"At the time the English troops came to take possession of Fort Chartres, (1765), two young officers, one French and the other English, had a misunderstanding at the Fort. This quar. rel arose as did the war of the Greeks against the Trojans, on account of a lady. These officers fought with small swords early on a Sunday morning, near the fort, and in the combat one was killed. The other left the fort and descended the river. I was informed of the above duel' nearly 50 years ago, by a very aged Frenchman. He informed me of the details, and said he was present and saw the combat.” Reynolds wrote this about 1850, and he must have received the information when he was barely 12 years old.

The next duel of which we have any record, occurred in 1809, and may be found in the same book. It proved a bloodless affair at the time, but an angry quarrel grew out of it, resulting afterwards in the dastardly assassination of one of the principals. The duel was arranged between Rice Jones, son of John Rice Jones, a Welchman, the first and also one of the ablest lawyers Illinois has ever known, and Shadrach Bond, afterwards the first governor of the State.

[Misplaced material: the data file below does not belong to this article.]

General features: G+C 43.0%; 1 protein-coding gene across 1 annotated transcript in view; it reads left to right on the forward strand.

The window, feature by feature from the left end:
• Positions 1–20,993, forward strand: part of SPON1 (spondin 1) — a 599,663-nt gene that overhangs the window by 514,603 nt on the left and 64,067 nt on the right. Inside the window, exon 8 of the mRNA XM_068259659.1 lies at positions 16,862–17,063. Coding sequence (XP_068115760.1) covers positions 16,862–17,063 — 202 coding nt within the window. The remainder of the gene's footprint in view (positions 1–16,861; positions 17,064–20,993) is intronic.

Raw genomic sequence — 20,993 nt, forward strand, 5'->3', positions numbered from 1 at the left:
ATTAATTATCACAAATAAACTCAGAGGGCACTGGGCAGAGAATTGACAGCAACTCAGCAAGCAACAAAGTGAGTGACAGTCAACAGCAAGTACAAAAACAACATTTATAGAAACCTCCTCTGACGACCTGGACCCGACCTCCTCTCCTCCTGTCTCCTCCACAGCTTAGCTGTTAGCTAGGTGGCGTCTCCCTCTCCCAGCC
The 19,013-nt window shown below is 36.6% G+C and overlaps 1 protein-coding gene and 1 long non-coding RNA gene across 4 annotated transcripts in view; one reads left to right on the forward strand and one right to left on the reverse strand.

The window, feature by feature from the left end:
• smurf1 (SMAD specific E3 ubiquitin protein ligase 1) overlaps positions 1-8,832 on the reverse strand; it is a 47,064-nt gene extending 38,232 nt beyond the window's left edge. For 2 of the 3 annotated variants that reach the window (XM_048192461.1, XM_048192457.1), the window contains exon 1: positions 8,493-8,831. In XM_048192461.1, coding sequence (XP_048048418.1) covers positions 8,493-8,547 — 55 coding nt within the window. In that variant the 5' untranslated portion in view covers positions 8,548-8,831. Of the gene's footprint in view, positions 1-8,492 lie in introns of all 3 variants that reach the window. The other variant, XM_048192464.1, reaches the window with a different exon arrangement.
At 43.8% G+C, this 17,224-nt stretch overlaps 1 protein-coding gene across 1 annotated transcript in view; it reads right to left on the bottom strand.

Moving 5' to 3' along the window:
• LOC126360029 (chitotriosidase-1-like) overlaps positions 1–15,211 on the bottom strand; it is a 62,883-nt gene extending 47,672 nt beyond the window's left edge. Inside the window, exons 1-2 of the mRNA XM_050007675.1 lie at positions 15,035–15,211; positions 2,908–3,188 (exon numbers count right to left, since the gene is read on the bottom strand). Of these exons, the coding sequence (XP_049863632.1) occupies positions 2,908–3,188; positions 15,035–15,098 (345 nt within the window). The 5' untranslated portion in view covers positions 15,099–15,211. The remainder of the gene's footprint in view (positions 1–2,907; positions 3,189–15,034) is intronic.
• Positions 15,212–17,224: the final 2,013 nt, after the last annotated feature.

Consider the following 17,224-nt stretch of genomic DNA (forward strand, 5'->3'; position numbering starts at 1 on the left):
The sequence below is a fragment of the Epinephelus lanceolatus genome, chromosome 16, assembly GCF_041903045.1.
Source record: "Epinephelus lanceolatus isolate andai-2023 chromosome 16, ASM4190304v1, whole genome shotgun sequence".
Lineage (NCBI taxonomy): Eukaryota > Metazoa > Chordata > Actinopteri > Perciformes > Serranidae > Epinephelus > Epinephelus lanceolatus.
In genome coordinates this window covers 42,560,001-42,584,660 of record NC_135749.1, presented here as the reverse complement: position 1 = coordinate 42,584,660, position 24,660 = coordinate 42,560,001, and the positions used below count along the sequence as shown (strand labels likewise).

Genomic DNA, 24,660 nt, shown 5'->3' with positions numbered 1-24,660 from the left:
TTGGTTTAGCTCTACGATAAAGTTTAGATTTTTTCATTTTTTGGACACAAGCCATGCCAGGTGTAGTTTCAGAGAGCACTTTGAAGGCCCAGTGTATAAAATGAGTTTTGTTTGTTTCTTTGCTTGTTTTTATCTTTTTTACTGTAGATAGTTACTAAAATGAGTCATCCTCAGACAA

Jones, the elder, settled at Kaskaskia in 1790, but upon the formation of the Indiana territory, which included Illinois, removed to the capital, Vincennes, wbere he attained prominence. The son possessed a high order of intellect, was well educated, and located at Kaskaskia in 1806 to practice the profession of the law. He drifted into politics, and by his rare ability speedily attained to the leadership of his party. He was elected a member of the territorial legislatnre, which met at Vincennes. His talents, prominence and influence were distasteful to the opposite party, if they did not arouse jealousy in his own.